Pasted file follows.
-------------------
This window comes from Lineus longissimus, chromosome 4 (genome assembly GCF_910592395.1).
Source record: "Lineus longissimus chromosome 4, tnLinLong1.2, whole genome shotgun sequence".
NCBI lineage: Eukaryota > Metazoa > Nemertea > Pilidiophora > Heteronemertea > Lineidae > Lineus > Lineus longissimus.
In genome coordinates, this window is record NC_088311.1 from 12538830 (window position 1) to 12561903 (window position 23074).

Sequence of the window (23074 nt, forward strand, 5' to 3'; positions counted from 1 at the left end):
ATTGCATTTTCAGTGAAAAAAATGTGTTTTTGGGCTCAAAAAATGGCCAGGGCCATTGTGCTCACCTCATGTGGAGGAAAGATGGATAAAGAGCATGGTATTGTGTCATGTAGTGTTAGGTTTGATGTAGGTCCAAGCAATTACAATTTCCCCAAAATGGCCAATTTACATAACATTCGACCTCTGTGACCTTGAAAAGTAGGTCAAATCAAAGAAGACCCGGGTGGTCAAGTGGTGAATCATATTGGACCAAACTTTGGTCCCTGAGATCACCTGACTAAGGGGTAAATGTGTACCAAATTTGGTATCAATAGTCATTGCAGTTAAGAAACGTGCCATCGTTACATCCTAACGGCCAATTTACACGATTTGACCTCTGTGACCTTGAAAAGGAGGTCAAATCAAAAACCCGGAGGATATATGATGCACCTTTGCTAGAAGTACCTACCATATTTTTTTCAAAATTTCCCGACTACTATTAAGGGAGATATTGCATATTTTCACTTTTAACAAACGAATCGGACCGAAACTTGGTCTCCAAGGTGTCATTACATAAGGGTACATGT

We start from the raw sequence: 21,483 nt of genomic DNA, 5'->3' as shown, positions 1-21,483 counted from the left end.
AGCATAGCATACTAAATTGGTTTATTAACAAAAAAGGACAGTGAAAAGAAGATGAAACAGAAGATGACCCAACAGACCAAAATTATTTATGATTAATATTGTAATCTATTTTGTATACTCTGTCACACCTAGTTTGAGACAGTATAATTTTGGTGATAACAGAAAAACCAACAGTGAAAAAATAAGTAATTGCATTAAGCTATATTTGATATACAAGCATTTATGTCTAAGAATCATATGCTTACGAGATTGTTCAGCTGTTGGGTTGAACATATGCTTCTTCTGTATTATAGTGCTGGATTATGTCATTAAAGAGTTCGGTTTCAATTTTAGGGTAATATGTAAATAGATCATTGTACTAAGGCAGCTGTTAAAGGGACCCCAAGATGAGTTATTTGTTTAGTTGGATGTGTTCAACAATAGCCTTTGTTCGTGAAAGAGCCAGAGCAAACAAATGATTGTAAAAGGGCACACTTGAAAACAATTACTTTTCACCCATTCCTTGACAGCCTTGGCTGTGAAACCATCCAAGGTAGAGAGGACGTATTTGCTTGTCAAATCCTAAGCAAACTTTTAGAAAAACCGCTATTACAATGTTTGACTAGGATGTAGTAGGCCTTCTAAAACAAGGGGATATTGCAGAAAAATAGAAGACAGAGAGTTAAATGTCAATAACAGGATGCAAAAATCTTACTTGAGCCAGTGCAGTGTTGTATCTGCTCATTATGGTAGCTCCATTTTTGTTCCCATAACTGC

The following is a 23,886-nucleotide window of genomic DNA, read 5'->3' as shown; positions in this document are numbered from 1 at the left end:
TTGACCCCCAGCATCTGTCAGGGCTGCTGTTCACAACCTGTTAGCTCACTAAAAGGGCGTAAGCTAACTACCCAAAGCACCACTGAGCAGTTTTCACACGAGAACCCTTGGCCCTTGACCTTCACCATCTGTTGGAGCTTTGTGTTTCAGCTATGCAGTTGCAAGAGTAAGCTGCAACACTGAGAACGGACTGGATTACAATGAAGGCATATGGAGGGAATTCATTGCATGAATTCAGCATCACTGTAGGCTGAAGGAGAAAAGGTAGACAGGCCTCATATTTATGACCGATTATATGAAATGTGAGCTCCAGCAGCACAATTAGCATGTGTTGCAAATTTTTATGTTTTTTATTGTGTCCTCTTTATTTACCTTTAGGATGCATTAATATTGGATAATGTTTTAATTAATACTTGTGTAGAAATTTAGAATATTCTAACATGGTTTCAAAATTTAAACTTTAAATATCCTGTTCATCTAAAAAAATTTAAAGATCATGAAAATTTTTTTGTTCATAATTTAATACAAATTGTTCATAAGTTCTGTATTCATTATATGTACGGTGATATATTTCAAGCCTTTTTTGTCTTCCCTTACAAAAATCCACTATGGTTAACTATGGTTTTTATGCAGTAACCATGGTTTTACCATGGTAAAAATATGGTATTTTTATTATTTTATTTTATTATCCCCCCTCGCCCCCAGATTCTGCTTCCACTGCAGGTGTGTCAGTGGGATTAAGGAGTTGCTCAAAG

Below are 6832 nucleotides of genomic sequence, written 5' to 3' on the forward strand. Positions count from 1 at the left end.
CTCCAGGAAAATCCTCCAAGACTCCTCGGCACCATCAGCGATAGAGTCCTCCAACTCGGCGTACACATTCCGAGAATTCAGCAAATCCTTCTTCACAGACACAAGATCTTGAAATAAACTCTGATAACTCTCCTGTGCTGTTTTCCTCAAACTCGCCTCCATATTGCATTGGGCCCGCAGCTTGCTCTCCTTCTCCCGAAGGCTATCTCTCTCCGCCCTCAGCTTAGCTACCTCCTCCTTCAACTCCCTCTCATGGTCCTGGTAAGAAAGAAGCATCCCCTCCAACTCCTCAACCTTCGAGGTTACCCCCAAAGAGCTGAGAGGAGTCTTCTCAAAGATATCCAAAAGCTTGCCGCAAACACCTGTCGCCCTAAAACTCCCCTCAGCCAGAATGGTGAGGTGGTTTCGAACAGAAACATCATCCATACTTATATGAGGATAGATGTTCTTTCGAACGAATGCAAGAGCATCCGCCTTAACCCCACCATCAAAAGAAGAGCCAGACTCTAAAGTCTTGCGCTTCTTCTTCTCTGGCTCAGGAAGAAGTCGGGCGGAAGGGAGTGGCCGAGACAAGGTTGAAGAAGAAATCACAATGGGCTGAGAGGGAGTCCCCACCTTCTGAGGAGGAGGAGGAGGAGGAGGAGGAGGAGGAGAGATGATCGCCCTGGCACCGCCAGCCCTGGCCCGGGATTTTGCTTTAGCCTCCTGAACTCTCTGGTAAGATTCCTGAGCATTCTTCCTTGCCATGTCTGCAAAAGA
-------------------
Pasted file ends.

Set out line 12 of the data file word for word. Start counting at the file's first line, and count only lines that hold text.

CTCCAGGAAAATCCTCCAAGACTCCTCGGCACCATCAGCGATAGAGTCCTCCAACTCGGCGTACACATTCCGAGAATTCAGCAAATCCTTCTTCACAGACACAAGATCTTGAAATAAACTCTGATAACTCTCCTGTGCTGTTTTCCTCAAACTCGCCTCCATATTGCATTGGGCCCGCAGCTTGCTCTCCTTCTCCCGAAGGCTATCTCTCTCCGCCCTCAGCTTAGCTACCTCCTCCTTCAACTCCCTCTCATGGTCCTGGTAAGAAAGAAGCATCCCCTCCAACTCCTCAACCTTCGAGGTTACCCCCAAAGAGCTGAGAGGAGTCTTCTCAAAGATATCCAAAAGCTTGCCGCAAACACCTGTCGCCCTAAAACTCCCCTCAGCCAGAATGGTGAGGTGGTTTCGAACAGAAACATCATCCATACTTATATGAGGATAGATGTTCTTTCGAACGAATGCAAGAGCATCCGCCTTAACCCCACCATCAAAAGAAGAGCCAGACTCTAAAGTCTTGCGCTTCTTCTTCTCTGGCTCAGGAAGAAGTCGGGCGGAAGGGAGTGGCCGAGACAAGGTTGAAGAAGAAATCACAATGGGCTGAGAGGGAGTCCCCACCTTCTGAGGAGGAGGAGGAGGAGGAGGAGGAGGAGGAGAGATGATCGCCCTGGCACCGCCAGCCCTGGCCCGGGATTTTGCTTTAGCCTCCTGAACTCTCTGGTAAGATTCCTGAGCATTCTTCCTTGCCATGTCTGCAAAAGA